Trail of the Month: The Thick Fir – Part 1
In the past weeks we presented on our website a variety of math trails, which were created during our award-winning MathCityMap seminar at the Goethe University Frankfurt. All of these trails have been tested by students on site and have also passed our expert review. Lastly, in this section we presented the trail “The Sinai Park” by Isabella Unkart.
At the end of this section we will choose the math trail by Jens-Peter Reusswig as the Trail of the Month October. The trail offers not only a variety of mathematical discovery possibilities, but also allows for interdisciplinary lessons: All tasks of the trail “The Thick Fir” have references to ecology: By working on this trail, the students not only learn mathematical content, but are also sensitized to biological facts and topics. Below, part 1 of our interview with Jens-Peter Reusswig is presented.
How did you find out about the MathCityMap project? Did you get to know and use MCM before the Mathtrail seminar?
I learned about the MathCityMap project for the first time in the mathematics-didactic advanced seminar “Teaching ideas in Sek I & II under the aspects of analysis” by Mrs. Schubert in the last semester. The app was introduced to us by a course participant and we could then walk a short path ourselves. At that time I only knew the app from the user’s point of view, but not from the perspective of a MathCityMap author.
Describe briefly the main content of the seminar.
The main content of the seminar was to understand the idea behind MCM, to get to know the web and app application and finally to develop a trail step by step by myself. The beginning therefore consisted of the development of theoretical basics to know where MCM has its origin and to be able to estimate the potential of extracurricular learning places. Afterwards the seminar gradually became more practice-oriented and we got to know MCM not only from the student’s perspective but also from the author’s perspective.
The team of experts had a lot to come up with, so that the digital exchange sometimes consisted of a podcast, a video message or a forum discussion.
In the seminar I learned …
1. Which criteria an MCM task must fulfill and which task variations can result from it on the different levels of understanding of terms according to Vollrath.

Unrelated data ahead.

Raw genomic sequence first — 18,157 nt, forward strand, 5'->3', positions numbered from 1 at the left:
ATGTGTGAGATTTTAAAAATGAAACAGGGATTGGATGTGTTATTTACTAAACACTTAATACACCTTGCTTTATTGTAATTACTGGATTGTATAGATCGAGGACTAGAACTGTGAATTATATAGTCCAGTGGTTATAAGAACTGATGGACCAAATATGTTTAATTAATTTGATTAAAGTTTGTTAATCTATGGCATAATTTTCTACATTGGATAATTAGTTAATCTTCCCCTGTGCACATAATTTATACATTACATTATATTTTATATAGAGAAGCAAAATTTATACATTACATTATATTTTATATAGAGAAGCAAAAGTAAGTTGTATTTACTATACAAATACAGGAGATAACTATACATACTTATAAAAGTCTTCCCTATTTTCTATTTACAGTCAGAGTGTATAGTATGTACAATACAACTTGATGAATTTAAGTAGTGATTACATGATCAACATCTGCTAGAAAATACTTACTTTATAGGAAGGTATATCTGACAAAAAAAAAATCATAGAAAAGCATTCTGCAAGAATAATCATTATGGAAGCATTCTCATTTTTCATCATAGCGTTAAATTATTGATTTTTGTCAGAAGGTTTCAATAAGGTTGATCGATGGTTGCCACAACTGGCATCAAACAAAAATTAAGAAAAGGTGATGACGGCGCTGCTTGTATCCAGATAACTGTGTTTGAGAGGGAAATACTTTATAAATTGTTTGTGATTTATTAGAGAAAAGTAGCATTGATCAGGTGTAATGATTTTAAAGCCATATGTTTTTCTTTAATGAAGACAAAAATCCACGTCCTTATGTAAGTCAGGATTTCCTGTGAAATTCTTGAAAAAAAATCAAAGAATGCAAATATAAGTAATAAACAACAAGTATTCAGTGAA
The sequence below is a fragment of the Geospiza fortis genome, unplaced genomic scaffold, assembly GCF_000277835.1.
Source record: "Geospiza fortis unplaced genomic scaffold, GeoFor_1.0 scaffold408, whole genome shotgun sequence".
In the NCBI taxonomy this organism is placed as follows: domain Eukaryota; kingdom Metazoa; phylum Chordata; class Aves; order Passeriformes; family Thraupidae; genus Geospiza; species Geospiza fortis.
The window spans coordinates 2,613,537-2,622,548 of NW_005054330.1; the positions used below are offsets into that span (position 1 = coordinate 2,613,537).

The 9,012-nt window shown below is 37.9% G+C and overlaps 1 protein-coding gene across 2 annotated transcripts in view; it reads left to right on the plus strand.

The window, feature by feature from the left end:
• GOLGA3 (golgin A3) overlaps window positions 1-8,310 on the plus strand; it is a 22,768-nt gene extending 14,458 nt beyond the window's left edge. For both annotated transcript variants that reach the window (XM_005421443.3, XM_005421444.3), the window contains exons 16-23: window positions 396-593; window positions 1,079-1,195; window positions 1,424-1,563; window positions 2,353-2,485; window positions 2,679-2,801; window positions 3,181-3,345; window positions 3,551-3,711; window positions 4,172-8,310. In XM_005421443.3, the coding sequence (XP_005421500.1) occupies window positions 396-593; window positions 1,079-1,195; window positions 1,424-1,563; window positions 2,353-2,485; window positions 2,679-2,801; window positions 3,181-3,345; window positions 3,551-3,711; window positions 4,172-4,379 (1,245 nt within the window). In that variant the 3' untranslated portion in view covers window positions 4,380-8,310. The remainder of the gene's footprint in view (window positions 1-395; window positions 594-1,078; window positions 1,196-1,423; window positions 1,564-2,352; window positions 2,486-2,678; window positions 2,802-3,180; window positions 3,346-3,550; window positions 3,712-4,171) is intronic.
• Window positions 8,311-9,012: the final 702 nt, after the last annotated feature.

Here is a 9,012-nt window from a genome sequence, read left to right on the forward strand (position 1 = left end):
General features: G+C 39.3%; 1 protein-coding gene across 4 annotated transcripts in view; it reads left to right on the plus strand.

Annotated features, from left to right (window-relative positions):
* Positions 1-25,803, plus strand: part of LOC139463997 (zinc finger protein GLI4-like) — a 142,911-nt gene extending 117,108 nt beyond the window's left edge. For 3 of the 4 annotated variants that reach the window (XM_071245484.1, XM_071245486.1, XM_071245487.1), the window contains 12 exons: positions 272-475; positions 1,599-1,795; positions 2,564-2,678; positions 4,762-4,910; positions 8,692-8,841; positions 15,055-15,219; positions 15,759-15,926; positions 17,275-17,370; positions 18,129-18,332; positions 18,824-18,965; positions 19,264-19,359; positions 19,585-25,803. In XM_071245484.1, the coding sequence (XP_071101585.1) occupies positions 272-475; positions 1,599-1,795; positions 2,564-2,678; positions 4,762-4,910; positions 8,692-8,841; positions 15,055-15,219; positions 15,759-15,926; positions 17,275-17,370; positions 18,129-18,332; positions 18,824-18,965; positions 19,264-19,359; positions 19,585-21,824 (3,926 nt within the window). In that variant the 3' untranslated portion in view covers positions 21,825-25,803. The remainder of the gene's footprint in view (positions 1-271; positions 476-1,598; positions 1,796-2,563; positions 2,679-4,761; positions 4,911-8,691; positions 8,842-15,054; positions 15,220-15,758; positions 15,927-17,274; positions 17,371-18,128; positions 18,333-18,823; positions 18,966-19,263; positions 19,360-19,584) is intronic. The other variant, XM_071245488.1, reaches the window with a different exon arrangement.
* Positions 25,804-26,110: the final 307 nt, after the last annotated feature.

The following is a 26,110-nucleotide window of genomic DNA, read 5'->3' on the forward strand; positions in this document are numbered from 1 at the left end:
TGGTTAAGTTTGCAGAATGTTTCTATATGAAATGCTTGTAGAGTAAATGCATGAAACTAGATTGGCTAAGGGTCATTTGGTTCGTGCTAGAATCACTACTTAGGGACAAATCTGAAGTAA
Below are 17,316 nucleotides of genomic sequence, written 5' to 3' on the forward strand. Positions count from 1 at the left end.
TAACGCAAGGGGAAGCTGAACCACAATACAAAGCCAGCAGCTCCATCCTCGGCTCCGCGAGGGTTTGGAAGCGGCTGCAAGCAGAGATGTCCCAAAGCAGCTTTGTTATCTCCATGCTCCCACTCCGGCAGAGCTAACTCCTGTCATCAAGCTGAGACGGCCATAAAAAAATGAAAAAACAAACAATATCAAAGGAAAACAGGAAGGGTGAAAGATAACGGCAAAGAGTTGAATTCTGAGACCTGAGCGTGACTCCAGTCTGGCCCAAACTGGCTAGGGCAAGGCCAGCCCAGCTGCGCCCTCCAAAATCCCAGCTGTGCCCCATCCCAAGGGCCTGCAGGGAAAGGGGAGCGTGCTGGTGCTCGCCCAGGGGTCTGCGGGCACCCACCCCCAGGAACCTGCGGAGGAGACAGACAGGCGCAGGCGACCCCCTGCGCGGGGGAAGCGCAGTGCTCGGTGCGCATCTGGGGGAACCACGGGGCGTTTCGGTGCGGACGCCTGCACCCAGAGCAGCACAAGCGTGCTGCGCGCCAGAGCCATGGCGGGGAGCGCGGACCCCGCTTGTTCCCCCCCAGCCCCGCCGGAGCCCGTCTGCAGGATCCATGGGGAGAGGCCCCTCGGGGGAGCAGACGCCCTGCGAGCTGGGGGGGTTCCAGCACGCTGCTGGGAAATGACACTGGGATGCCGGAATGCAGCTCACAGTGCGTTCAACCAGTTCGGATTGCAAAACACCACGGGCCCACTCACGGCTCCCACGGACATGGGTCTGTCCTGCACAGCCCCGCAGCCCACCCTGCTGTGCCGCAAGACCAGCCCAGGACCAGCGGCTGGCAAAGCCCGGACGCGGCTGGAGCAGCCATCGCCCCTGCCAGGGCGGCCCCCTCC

2. that it is not bad if a task sometimes goes through several revision circles.
3. it is worthwhile to use the task wizard from time to time.
4. you simply have to edit a trail yourself to know what is important.
5. MCM is leaded by an experienced team who put their heart and soul into the further development of the app and the portal.
Describe your trail in a few words.
The trail near Freigericht / Somborn leads along the forest nature trail to the clubhouse to the “Thick Fir” of the Schutzgemeinschaft Deutscher Wald on the Spessartbogen hiking trail. On the round way one is to guest in a miracle of nature. The forest is a place of recreation, carbon dioxide storage and economic area at the same time, but above all it is a boundless classroom.
The trail runs through this versatile learning location, combining mathematical challenges with ecological background knowledge to create a very special learning experience – inside and outside the app. This not only trains mathematical skills, but also promotes knowledge about the forest and its inhabitants.
Why did you decide to do a trail with a focus on ecology?
I chose to focus on ecology because I was looking for an extracurricular place of learning that is familiar to many learners and contains meaningful questions that can be answered with mathematical tools.
With the forest ecosystem I had found a suitable environment that also encourages discovery, amazes students and can be experienced with all senses. The trail also integrates the local learning offer, which has always informed walkers about the forest as a habitat and explains why it is so worth protecting.
How does this fit in with interdisciplinary learning?
Interdisciplinary learning aims at showing connections, in this case connections between maths and biology. It is important to make it clear to learners that ecological issues cannot be solved without mathematics, and at the same time, that without ecology, mathematics would lose an important field of application with pressing future questions. By linking the two disciplines, mathematical tasks are suddenly linked to the reality of life and anchored in an authentic application context.
For which grade levels is the trail intended?
Since the trail requires a good reading comprehension and often several solution steps are necessary, it is recommended that students in grades 9 and above work through the trail independently. However, if groups of learners explore the tasks in groups, it is possible to work through the trail earlier.